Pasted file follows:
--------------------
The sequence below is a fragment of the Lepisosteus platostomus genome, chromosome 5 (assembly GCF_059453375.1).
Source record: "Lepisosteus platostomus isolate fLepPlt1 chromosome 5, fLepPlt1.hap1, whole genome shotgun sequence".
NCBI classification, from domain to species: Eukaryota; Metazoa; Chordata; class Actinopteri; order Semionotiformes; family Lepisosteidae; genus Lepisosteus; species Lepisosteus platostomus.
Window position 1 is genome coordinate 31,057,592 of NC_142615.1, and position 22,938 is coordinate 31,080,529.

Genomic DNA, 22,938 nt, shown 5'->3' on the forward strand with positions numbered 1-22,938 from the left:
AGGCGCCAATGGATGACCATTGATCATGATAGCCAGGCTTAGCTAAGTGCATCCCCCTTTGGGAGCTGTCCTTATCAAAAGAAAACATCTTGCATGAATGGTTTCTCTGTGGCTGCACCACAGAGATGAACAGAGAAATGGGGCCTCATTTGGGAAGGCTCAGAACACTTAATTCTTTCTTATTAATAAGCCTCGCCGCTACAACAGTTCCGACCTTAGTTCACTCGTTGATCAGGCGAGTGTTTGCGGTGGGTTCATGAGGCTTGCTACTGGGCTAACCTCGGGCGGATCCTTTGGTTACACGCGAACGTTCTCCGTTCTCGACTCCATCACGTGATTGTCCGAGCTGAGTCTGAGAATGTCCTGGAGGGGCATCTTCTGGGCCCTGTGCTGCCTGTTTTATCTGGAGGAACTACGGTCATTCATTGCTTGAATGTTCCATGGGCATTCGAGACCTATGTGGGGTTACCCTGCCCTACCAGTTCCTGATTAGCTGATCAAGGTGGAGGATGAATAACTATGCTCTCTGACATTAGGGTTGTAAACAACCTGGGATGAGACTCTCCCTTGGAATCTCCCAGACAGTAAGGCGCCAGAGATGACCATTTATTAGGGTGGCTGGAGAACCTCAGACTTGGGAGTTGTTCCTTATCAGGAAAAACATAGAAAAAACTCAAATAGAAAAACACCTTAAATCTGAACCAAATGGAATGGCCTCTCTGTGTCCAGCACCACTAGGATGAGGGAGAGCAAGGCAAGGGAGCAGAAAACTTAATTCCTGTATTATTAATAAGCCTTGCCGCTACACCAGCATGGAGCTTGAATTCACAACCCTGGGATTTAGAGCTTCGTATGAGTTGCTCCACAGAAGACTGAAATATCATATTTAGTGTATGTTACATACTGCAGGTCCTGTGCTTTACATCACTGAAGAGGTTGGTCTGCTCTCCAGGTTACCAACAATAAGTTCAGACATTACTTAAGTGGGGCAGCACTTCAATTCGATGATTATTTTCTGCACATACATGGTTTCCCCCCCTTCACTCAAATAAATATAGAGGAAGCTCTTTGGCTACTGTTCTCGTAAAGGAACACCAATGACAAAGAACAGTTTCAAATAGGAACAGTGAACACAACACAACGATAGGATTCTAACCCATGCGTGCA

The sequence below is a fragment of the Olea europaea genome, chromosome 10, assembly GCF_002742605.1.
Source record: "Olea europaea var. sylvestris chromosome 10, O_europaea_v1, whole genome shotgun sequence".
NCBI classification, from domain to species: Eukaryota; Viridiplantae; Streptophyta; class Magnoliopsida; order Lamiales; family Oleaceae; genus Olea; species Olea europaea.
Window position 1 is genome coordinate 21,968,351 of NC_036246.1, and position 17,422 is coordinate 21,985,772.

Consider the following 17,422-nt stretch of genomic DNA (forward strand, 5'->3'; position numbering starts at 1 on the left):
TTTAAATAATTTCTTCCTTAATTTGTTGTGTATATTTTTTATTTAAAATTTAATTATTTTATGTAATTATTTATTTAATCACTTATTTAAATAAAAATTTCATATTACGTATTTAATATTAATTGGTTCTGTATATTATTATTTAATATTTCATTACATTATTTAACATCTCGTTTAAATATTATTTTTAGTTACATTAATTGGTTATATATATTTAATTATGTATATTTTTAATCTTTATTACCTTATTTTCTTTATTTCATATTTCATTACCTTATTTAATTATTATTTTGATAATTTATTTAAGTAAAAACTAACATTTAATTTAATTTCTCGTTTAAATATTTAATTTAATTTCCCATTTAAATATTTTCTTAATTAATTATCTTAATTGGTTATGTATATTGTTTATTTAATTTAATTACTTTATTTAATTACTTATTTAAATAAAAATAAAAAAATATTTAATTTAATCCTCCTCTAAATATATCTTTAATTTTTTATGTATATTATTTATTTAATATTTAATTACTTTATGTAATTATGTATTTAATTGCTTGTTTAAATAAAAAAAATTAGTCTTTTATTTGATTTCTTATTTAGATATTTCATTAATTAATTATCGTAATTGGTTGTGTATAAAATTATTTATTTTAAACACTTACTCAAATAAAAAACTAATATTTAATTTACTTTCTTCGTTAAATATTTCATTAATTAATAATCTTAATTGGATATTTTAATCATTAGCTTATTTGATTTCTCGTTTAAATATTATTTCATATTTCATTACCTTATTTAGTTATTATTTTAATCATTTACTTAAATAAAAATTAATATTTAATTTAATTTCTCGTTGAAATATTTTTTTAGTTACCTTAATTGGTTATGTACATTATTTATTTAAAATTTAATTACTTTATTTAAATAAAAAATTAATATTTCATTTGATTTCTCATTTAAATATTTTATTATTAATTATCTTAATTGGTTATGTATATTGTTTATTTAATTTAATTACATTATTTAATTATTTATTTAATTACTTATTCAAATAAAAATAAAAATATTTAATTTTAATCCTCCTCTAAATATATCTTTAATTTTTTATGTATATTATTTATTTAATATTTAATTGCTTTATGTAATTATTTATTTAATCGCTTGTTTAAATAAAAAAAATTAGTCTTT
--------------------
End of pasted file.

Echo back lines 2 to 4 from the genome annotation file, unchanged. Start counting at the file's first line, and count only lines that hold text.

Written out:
Source record: "Lepisosteus platostomus isolate fLepPlt1 chromosome 5, fLepPlt1.hap1, whole genome shotgun sequence".
NCBI classification, from domain to species: Eukaryota; Metazoa; Chordata; class Actinopteri; order Semionotiformes; family Lepisosteidae; genus Lepisosteus; species Lepisosteus platostomus.
Window position 1 is genome coordinate 31,057,592 of NC_142615.1, and position 22,938 is coordinate 31,080,529.